My decision to see Micmacs was one of the head, not the heart. I was not instinctively drawn to it, but rather chose to see it based on three factors:
1) I’d heard it was visually stunning (this ended up being true).
2) I’m thoroughly confused by, and thereby somewhat interested in, French cinematic tastes. This all began with Christopher Lambert, obviously. I mean, he’s considered a legitimate actor over there. But it isn’t just Lambert. Gerard Depardieu, Pierre Morel, The Smurfs, Jerry Lewis; those people are into some weird stuff. I’d like to get a better handle on that.
3) In college, some friends and I used to use the alias Nicholas Slack, most often shortened to Nick Slack. Eventually nickslack became a one-word insult for people we deemed square. In other words, people who didn’t smoke tons of pot. The title, Micmacs, reminded me of nickslack, which I’d forgotten, and I had a good laugh remembering it. The messenger must be rewarded, and Big Hatt always pays his debts.
These three things combined were enough to get me out to the Angelika on a warm summer’s eve. I didn’t really expect to like the movie, but it seemed to be research worth doing. Expanding my horizons, and all that. Not that I was super-excited. Had there been an Underworld movie to see it probably would’ve won out.
Micmacs follows the story of Bazil (Dany Boon) and his quest to get even with arms dealers that have, by various means, ruined his life. As a child, his father was killed by one of their land mines, and as an adult he is was shot in the head by one of their bullets and wakes up to find his job re-staffed and his house foreclosed. He is soon adopted by a band of misfits living in a dump (or something), and he enlists their aid in getting back at the arms dealers.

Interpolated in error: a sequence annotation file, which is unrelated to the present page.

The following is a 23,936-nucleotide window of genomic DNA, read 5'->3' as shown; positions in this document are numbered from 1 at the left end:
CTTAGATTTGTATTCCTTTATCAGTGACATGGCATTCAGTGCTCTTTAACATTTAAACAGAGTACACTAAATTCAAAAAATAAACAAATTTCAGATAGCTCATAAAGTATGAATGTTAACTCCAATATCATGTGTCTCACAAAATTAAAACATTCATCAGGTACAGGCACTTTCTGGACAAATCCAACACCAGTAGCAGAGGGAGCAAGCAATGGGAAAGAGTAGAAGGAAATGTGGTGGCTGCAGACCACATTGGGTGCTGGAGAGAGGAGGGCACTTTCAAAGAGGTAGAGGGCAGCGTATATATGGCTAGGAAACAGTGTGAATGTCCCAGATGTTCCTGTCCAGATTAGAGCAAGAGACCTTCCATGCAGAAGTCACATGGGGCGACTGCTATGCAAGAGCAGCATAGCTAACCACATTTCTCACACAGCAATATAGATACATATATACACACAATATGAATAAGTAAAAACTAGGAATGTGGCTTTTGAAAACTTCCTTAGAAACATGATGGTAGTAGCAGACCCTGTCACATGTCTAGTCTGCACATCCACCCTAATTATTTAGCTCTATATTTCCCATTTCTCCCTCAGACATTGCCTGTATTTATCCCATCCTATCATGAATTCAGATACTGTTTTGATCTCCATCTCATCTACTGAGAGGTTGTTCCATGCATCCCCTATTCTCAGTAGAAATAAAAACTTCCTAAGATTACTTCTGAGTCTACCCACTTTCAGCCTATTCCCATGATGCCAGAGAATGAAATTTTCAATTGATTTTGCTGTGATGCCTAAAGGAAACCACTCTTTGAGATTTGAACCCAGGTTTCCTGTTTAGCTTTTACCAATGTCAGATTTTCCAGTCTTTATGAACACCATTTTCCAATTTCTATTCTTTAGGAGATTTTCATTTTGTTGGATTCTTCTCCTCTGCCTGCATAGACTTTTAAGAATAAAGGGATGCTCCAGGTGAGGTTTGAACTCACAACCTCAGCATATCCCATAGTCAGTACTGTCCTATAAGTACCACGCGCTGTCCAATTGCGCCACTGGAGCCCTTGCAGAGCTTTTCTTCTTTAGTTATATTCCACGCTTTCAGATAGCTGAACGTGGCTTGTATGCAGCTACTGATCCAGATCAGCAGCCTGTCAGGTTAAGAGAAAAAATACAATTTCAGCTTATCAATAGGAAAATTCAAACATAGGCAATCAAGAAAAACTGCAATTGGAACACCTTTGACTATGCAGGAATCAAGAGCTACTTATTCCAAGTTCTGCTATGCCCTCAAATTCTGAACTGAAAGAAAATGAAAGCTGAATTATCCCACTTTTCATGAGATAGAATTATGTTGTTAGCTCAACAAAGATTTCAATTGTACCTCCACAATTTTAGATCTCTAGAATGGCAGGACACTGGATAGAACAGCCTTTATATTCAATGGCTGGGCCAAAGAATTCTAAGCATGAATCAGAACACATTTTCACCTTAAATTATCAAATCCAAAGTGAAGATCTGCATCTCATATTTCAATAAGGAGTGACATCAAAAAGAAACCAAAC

The whole thing is very silly, which I guess is how the French like their comedy. It all starts with Boon. He’s a classic sad clown character, saying more with his various melancholy expressions than with actual lines. There’s a healthy dose of slapstick in there too. I’m struggling even to describe him, because you would just never see this type of character in an american comedy, especially not in a leading man. I found him very irritating. There is something intangibly annoying about everything he does. The way he moves, the way he looks, the way he talks, everything. The first time you see him he’s squeezing some kind of cheesy substance into his mouth and mimicking lines to a movie he’s watching with great enthusiasm. The camera is really close up on his face. It made my skin crawl. Seriously, I wanted to punch his face. This was roughly three minutes into the movie.
I gather Boon is a big star in France, and I just can’t believe that. The man oozes aggravation. He pretty much ruined the movie for me. Bazil was essentially an ugly, slower-moving Charlie Chaplin who occasionally talks. Really outdated stuff. A quick peek at his Wikipedia page reveals some interesting tidbits: former mime, highest paid actor in Europe in 2008, took his name from the TV show Daniel Boone. The fact that this guy exists and has a country full of devoted fans is mystifying.
Like I said, Boon ruined the movie for me. But even with a non-ruiner in the main role it still probably wouldn’t have been very good. A creative look goes a very long way with me, but not far enough that I’ll enjoy a comedy that never once makes me laugh. The attempts at humor in Micmacs were cringeworthy. I’d call it childish, but this is clearly not a children’s movie. At one point Bazil hires a pair of exhibitionists to have sex in an open window to distract a security guard. The guard’s reaction is a bizarre mix of silly and perverse. It was confusing. There are countless scenes like this. Just weird, unfunny head-scratchers. Again, I can’t believe there is an audience for this stuff.
To be fair, I didn’t hate all the characters. The arms-dealing villains are OK, and a few of Bazil’s adopted family members are downright endearing. This was particularly true of Julie Ferrier, the contortionist who ends up being Bazil’s love interest. In terms of actors, Ferrier is the film’s saving grace. Her brand of quirky I actually found enjoyable. Quick, precise movements and a cadence to match. She was usually able to bring out a stoney-smile.
If you’re really, really into unique visuals, Micmacs might be worth a viewing. Although I hold aesthetic in higher esteem than just about everyone I know, and it wasn’t nearly enough for me. Dany Boon is a catastrophe, the plot is slow, and the comedic vibe is off-putting. Moviegoers should expect to spend a considerable amount of time shifting uncomfortably in their seats.